Surveying the Landscape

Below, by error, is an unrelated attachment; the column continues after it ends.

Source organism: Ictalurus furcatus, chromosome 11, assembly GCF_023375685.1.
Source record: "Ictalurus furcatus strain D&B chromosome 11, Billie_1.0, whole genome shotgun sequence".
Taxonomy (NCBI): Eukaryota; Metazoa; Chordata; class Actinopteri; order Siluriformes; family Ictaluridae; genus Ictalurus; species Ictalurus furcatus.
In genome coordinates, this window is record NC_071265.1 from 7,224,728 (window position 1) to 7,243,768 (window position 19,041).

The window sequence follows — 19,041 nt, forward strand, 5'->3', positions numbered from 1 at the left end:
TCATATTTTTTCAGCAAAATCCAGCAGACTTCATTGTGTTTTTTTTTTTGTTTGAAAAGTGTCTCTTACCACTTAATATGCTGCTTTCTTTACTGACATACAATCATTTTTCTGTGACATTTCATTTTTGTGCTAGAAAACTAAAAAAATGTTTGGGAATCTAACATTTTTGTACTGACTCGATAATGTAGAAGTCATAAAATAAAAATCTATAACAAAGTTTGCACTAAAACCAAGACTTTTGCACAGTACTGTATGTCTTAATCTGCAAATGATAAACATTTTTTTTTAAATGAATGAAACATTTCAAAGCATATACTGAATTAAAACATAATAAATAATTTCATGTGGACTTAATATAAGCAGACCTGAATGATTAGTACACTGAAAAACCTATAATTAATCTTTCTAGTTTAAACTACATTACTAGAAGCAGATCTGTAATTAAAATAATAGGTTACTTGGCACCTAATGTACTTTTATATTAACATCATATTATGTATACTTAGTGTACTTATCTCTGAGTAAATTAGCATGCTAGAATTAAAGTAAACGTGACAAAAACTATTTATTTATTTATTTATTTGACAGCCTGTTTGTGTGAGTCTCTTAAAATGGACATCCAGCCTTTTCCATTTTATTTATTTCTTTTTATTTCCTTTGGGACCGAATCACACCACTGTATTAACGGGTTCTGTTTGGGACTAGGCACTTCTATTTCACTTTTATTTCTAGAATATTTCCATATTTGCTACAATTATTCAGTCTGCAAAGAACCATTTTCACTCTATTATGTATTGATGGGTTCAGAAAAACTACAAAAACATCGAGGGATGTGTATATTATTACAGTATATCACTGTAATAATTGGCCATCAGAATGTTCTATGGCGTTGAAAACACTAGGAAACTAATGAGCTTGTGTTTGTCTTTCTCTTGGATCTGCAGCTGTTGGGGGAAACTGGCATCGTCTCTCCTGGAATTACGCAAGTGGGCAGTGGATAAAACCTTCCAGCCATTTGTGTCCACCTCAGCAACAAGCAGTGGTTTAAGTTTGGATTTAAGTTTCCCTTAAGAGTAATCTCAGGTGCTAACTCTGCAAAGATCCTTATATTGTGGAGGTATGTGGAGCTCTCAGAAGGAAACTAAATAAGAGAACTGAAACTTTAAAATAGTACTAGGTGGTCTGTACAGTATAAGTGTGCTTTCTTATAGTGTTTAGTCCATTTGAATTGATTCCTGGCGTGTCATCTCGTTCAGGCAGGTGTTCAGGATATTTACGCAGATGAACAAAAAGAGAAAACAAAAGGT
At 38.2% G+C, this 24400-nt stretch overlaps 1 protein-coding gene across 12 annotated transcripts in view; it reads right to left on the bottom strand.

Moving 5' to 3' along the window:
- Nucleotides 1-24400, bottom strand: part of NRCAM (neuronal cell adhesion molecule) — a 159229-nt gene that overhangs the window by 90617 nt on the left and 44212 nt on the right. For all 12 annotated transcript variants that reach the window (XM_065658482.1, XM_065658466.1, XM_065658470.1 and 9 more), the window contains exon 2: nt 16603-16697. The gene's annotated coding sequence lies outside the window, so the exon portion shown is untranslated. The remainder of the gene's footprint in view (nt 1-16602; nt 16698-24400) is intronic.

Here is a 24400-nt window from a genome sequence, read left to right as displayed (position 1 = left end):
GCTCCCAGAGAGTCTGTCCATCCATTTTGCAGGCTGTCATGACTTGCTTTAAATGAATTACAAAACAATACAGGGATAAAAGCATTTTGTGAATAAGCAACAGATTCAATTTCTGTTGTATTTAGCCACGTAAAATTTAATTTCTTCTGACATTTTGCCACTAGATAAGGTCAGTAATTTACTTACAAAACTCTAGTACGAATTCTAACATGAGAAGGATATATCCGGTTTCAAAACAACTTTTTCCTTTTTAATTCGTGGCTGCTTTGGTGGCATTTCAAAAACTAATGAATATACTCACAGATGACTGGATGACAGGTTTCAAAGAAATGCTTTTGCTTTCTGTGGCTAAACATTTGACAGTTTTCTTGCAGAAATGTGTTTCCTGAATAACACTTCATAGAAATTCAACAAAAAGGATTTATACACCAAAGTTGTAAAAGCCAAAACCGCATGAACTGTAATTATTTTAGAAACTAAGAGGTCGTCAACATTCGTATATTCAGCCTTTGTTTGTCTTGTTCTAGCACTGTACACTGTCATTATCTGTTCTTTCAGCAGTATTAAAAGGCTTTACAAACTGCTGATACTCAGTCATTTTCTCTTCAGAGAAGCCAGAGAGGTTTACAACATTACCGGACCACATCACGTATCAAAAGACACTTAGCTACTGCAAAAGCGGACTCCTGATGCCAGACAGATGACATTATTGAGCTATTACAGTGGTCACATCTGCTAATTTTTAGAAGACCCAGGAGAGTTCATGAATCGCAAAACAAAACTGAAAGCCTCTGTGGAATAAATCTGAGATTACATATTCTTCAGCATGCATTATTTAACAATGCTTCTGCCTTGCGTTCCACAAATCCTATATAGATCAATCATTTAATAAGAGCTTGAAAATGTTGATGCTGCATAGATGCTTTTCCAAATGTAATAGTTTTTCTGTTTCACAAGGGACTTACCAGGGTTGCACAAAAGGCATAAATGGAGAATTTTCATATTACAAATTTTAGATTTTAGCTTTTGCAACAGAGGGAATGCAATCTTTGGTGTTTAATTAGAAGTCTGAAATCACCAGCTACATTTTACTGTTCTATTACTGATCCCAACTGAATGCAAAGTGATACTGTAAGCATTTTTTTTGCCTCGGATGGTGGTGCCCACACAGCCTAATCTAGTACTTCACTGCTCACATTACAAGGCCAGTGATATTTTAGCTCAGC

URVEYING THE LANDSCAPE Contributing productively to a conversation—academic or otherwise—means first looking to see what others in the conversation have said and developing something worthwhile to contribute; in these regards, you’ve mostly done your homework (figuratively and literally). But making your case successfully requires more than simply writing whatever pops into your head.   REVIEW  Earlier in the semester, we read Chapter 2: Rhetorical Analysis in Critical Reading, Critical Writing: A Handbook to Understanding College Composition. Back then, the point was to learn to read texts in context—to comprehend not only the words on the page but also the circumstances in which the text was produced, including the context it was written in, the audience it was written for, and the writer’s purpose in relation to that audience. This time around, we will revisit thinking rhetorically (thinking in terms of audience, purpose, and context), though with the intention of better understanding the rhetorical situation of your own project so that you might craft your essay to give it the best possible chance of success. If necessary to refresh your memory, review/reread Chapter 2  (Links to an external site.)  in Critical Reading, Critical Writing: A Handbook to Understanding College Composition. WATCH Watch the video, “What is Rhetoric”  (Links to an external site.) ; some of it will be review from the first unit, but most of it will help you in the next step below.  WRITE Write a 1-2-page reflection in which you break down your rhetorical situation accordingly: The context of your project: What various disciplines do the researchers writing about your topic publish their work in? What are the aims of those disciplines, and what issues, challenges, or controversies are those disciplines contending with? Which journals were your sources published in, and what are the particular interests of those journals? More broadly, what relevant issues, challenges, or controversies are taking place in the world outside of the scholarly communities you’ve invested? Your audience: Whom among the scholarly communities you mentioned above do you hope to reach with your project? What matters to them, and what do they currently know, think, or believe about your topic? Your purpose: What would you like the audience you identified for the bullet above to think, feel, or do about your topic as a result of reading your essay? What claim will you be making that they might potentially disagree with, and what competing claims will you have to contend with? Your strategy: In what ways might your audience object to your claim, and how might you address those objections? In what ways might you best appeal to your readers to persuade them of your claim? How might you best connect your claim with what matters to your audience? Where is the strength of your argument, and how might you emphasize that strength through the framing and execution of your essay? What kinds of appeals would your audience most likely find persuasive and how might you craft your essay to best meet their expecations? Requirements: Word doc, double spaced, 12pt font

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